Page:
What does a psychologist do?
Your day-to-day tasks will depend on your specialism. The areas of psychology you could work in include:
- educational - helping children and young people overcome difficulties and further their educational and psychological development
- occupational - helping businesses improve their performance and increase employee job satisfaction
- counselling- helping people resolve their problems and make decisions, particularly at stressful times in their lives
- neuropsychology - helping patients with brain injuries and diseases to recover or improve their quality of life
- forensic or criminal - using psychological theory to help investigate crimes, rehabilitate offenders and support prison staff
- clinical - working with people to help them deal with conditions like anxiety, stress, depression and mental illness
- sports and exercise - working with individuals, teams and organisations to improve motivation and performance
What do I need to do to become a psychologist?
You'll need to complete:
- a psychology degree accredited by The British Psychological Society (BPS)
- Graduate Basis for Chartered Membership
- an accredited postgraduate qualification in your chosen specialism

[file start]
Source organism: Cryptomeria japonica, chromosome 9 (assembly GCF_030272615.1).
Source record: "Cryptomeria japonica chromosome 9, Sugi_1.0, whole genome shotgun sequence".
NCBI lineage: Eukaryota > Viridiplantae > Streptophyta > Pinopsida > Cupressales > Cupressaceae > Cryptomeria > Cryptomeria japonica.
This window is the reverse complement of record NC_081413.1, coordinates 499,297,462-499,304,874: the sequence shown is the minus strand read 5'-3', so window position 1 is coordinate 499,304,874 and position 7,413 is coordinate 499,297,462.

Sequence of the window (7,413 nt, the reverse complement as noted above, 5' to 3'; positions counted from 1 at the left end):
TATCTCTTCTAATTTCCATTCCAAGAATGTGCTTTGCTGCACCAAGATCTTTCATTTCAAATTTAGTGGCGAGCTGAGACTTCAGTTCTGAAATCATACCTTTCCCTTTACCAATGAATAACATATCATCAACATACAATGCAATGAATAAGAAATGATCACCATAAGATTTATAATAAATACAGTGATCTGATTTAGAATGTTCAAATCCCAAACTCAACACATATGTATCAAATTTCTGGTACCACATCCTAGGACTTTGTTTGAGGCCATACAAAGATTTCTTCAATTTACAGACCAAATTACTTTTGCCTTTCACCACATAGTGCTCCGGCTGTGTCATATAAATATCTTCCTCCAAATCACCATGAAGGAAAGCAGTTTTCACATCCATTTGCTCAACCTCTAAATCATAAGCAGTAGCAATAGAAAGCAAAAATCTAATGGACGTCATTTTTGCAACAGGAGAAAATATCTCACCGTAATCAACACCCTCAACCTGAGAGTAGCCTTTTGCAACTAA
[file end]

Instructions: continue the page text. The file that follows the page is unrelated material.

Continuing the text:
Once you've got a psychology degree, you can specialise in a particular area, for example educational or forensic psychology.
Competition for postgraduate training is strong. You'll need a first or upper second class degree, and evidence of excellent research skills to apply. You'll also need relevant work experience.
If you have a degree in a different subject, you may be able to complete an approved psychology conversion course.
- five GCSEs (A-C), including English, maths and in some cases a science subject
- two to three A levels for a degree
- a degree in any subject for a postgraduate course
- A British Psychological Society (BPS)-accredited degree in psychology, leading to the Graduate Basis for Chartered Membership (GBC)
- A BPS-accredited postgraduate qualification
Where to find out more
Where could I be working?
You could work in the community, in a consultation room, at a client's business, at a client's home or in an office.
Your working environment may be emotionally demanding.
You could specialise further within your branch of psychology or take on a research project leading to a PhD qualification.
You could move also into teaching or research as a career.
Contains public sector information licensed under the Open Government Licence v3.0